Binding: Hardcover
Book Condition: Good

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Mike R Harris
Published by BookBaby, United States (2017)
ISBN 10: 148358450X ISBN 13: 9781483584508
New Hardcover Quantity Available: 1
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Book Description BookBaby, United States, 2017. Hardback. Condition: New. Language: English. Brand new Book. If you can remember the 1960s, you were not there. That often quoted mumbo jumbo metaphor does some justice to delineating the turbulent decade during which Mark Ahrploen was observer and participant--marching in the public parade that changed the world. Although there was so much that transpired in that decade, this novel is about Mark Ahrploen's odyssey and personal progression during that decade. Some reviewers have defined the 1960s as an avalanche of sex, drugs, and rock and roll. Undoubtedly, there is a good deal of truth to that statement. However, in Ahrploen's journey through this time that definition became a revolutionary era masquerading as a decade, Ahrploen often felt that the order was more than accurate-sex, drugs, and rock and roll. Sex was first and as often as possible. Drugs were only ancillary, experimental, and infrequent with Ahrploen. Popular music helped orchestrate many of Ahrploen's rocking and rolling experiences during the 1960s--the tantalizing temerity of a constant triad that rewound the world, and helped nurture and grow Ahrploen's character, chiseling knowledge into his consciousness. Ahrploen wondered why Fellini, the remarkable Italian cinema maestro, never made a movie about the 1960s. His 1960s films, particularly La Dolce Vita and 8 1/2, were about motion, the motion of the camera and the gyrations of the characters in his films that danced and darted in front of his legendary lens. Then again, Fellini may have been secretly celluloiding the 1960s, with all its madness and swirls, infusing his cinema stories with laughter and tears. His signature film scores put the Sixties on the dance floor of history, spinning, and spinning, and spinning. Fellini, like the '60s, made it clear that you didn't have to understand all of his work, but he did want you to see his mind zipping by at 24 frames per second, persistence of his visions. Ahrploen, with Fellini as sort of a surrealistic cinema mentor, wanted to understand his own mind and motivations, his own projector rolling round and round, year after year in the 1960's, filling his youthful theater with many stories. There is really no finite definition to describe, comfortably or uncomfortably, or to nicely encapsulate the 1960s. Many who were alive during that time identify the decade on their own terms, in their own unique way. And that's what Mark Ahrploen has done in this book--his definition, his terms. Leon Trotsky said, "Only a participant can be a profound observer." That defines Ahrploen more than defining the 1960s. He was there. He did all the things mentioned in this book. He needs no embellishments on his canvas of colors and perceptions save for a modicum of fictional brush strokes now and then. It is up to the reader to quantify the now and the then. No fiction is reality, but then again, no reality can be 100 percent fiction. If there was a Zeitgeist flying through the 1960s, according to Ahrploen, it was discovering sexual freedom, not solving political murders, checking moon-landing preparations, joining civil rights marches, chilling out with the Cold War, and playing tag with Selective Service draft boards. Sex marched naked and loud, jumping off Playboy pages and Grundy cages into a very fluid world where wet was the pleasurable watchword in a sticky decade. Ahrploen's high school graduation ceremony is about to commence. Quick, grab an empty chair. You are outdoors. It is summer, 1961. Pick up the program placed on the chair. Soon it's gonna rain. It could be a big storm. Right on. Wow. Heavy. Cool. Let it all hang out. Groovy. Let the etymology of the Sixties bug your entomology. The only guarantee is that metaphors definitely will be mixed--very mixed. Don't reach for a Rosetta stone. You may already know the lingua franca of the 1960s. Tune in. Turn on. And--hold on Timothy Leary--Drop in. Seller Inventory # AAS9781483584508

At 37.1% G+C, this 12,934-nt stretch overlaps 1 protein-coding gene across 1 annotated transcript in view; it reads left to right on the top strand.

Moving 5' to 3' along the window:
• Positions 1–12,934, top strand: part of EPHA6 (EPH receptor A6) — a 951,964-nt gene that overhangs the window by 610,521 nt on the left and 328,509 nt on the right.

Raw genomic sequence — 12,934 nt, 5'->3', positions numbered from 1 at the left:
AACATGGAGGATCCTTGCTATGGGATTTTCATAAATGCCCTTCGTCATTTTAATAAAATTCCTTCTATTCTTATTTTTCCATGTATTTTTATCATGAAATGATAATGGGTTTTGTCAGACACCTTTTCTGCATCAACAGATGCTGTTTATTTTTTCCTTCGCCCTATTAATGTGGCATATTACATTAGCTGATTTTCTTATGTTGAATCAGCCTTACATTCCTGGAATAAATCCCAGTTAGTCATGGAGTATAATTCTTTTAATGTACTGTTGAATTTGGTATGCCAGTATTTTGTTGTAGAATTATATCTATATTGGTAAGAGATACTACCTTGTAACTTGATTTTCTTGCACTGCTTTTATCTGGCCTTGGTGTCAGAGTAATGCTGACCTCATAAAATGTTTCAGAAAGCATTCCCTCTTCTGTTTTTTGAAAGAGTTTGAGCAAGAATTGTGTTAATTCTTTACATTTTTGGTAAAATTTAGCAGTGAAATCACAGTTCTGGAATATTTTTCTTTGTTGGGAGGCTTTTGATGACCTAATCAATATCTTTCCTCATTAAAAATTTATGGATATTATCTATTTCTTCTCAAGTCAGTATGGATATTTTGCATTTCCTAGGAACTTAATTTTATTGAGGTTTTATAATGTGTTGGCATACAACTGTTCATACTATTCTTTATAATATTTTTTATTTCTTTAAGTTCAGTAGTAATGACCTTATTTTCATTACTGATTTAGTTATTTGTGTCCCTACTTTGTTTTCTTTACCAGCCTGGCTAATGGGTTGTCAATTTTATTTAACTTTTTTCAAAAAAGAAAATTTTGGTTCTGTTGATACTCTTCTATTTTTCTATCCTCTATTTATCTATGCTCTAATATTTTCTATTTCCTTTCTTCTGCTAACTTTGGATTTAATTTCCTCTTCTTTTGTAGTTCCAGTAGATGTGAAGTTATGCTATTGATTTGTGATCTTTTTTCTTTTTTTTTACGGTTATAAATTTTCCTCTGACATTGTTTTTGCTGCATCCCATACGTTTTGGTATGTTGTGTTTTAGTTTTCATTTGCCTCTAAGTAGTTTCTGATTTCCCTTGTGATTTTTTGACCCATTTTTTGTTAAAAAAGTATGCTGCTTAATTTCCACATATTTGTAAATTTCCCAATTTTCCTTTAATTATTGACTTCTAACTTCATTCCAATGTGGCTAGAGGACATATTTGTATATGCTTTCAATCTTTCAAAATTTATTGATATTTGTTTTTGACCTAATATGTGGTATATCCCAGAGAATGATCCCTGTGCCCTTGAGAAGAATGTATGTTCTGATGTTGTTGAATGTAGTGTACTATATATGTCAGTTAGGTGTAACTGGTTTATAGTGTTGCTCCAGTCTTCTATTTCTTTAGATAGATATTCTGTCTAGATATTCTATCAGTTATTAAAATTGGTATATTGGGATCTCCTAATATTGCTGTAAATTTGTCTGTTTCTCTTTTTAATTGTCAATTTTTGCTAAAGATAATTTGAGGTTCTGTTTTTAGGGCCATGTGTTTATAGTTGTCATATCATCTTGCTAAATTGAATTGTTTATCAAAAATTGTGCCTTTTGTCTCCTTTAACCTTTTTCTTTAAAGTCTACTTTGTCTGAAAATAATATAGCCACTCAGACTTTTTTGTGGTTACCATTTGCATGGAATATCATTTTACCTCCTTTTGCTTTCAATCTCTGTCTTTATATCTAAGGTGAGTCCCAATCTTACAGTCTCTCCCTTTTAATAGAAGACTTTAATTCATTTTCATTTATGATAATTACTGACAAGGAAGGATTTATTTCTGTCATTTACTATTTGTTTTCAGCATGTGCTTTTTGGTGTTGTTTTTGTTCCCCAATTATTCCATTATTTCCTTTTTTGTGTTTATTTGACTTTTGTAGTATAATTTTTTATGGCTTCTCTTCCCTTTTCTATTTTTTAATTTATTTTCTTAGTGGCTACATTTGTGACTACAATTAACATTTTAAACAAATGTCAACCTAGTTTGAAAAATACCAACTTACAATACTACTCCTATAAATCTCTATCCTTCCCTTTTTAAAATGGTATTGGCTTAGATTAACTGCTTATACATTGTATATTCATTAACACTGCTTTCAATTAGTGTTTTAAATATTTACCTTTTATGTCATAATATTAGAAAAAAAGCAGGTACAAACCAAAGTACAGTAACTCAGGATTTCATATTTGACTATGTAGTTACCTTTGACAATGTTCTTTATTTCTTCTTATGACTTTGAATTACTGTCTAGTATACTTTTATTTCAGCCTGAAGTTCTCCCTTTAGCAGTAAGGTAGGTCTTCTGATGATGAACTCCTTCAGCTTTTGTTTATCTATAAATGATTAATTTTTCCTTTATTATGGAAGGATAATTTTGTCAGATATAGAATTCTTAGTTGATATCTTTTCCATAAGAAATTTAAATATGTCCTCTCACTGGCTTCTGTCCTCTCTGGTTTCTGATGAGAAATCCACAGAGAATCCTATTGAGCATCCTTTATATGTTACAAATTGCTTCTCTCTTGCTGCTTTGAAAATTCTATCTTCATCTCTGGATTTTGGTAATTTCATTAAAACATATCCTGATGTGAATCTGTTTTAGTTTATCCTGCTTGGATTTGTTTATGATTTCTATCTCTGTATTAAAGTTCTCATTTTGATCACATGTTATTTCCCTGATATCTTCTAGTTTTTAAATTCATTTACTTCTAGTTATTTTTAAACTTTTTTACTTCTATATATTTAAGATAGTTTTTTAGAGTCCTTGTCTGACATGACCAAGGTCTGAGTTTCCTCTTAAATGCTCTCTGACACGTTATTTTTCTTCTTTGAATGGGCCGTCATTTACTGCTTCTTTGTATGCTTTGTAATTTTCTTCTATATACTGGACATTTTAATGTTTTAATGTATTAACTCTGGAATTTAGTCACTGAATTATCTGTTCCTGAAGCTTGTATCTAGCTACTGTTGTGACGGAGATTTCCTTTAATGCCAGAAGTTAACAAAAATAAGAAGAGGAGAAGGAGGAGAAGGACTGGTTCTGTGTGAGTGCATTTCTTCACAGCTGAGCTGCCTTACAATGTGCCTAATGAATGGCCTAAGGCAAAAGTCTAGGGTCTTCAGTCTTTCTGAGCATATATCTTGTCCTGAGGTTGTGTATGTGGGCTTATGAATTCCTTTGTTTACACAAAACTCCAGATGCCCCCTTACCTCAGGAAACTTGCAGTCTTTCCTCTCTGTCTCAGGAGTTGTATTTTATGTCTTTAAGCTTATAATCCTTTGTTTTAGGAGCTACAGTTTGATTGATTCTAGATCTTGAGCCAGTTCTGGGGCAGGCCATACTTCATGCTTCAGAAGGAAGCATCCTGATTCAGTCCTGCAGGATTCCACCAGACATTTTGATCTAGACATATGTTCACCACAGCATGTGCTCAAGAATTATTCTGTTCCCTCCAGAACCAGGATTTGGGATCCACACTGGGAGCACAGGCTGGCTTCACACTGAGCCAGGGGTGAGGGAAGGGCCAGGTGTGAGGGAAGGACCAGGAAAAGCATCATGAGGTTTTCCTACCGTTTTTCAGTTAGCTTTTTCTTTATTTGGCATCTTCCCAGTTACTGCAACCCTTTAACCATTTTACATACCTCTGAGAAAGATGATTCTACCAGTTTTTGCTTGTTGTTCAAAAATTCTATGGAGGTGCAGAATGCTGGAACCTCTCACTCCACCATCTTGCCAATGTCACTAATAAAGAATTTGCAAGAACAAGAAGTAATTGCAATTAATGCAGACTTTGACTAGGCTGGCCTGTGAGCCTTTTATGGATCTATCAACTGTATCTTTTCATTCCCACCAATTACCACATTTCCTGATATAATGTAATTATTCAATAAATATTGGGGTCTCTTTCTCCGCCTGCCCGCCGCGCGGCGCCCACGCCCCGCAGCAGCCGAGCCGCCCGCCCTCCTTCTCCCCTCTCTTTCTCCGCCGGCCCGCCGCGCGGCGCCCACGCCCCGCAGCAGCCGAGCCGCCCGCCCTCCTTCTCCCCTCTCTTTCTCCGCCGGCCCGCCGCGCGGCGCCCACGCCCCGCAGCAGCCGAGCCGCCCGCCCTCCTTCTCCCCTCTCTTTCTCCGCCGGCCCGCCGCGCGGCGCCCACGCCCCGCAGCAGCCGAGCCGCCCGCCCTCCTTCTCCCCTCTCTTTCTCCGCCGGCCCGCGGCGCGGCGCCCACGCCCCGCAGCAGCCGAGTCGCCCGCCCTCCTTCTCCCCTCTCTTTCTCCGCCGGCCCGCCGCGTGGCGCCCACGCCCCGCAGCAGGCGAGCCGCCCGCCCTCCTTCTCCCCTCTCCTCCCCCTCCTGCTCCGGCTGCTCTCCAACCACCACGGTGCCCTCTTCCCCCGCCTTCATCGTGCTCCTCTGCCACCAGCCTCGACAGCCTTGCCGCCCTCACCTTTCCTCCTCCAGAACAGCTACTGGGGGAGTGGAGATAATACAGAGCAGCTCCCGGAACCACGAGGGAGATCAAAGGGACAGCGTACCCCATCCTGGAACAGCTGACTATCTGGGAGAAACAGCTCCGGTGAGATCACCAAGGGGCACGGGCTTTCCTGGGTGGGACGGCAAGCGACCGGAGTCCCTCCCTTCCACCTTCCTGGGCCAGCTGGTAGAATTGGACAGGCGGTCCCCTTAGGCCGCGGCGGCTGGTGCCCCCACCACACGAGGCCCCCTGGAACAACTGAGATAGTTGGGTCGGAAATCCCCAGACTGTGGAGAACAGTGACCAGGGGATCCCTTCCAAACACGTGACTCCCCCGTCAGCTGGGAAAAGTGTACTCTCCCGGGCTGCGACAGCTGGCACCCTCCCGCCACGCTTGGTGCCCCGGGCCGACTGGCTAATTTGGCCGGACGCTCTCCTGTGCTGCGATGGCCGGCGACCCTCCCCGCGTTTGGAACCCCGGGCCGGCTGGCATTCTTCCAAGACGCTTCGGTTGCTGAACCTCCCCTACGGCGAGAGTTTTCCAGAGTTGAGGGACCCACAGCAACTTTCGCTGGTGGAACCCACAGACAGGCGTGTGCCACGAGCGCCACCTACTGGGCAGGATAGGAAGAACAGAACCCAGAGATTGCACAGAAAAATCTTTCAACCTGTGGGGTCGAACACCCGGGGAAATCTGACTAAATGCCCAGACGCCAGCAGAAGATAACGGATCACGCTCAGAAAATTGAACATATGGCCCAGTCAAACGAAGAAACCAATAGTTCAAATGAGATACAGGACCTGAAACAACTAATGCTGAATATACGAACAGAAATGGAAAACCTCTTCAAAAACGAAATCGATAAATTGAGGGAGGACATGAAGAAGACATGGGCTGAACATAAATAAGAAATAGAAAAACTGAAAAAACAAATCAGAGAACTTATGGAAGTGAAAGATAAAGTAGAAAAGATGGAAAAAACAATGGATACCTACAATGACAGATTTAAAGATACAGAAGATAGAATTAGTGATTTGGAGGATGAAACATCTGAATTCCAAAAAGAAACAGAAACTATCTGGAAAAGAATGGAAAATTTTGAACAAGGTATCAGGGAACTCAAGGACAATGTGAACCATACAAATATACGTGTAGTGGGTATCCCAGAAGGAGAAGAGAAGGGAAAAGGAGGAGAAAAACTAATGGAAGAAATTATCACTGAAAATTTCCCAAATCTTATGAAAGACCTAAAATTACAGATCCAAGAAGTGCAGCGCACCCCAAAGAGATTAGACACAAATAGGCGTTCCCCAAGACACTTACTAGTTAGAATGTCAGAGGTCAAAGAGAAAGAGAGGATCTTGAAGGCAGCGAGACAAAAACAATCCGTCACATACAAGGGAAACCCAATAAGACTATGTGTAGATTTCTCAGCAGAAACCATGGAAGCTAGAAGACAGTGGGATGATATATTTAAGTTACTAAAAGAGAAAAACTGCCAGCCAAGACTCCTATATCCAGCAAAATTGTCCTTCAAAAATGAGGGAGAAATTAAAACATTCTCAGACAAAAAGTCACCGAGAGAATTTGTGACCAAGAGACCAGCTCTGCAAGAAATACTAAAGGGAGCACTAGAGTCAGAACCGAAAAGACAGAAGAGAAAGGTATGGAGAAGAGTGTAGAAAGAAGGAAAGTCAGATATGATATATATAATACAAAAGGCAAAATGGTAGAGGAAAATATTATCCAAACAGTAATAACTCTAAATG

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Mike R Harris
Published by BookBaby, United States (2017)
ISBN 10: 148358450X ISBN 13: 9781483584508
New Hardcover Quantity Available: 1
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(London, United Kingdom)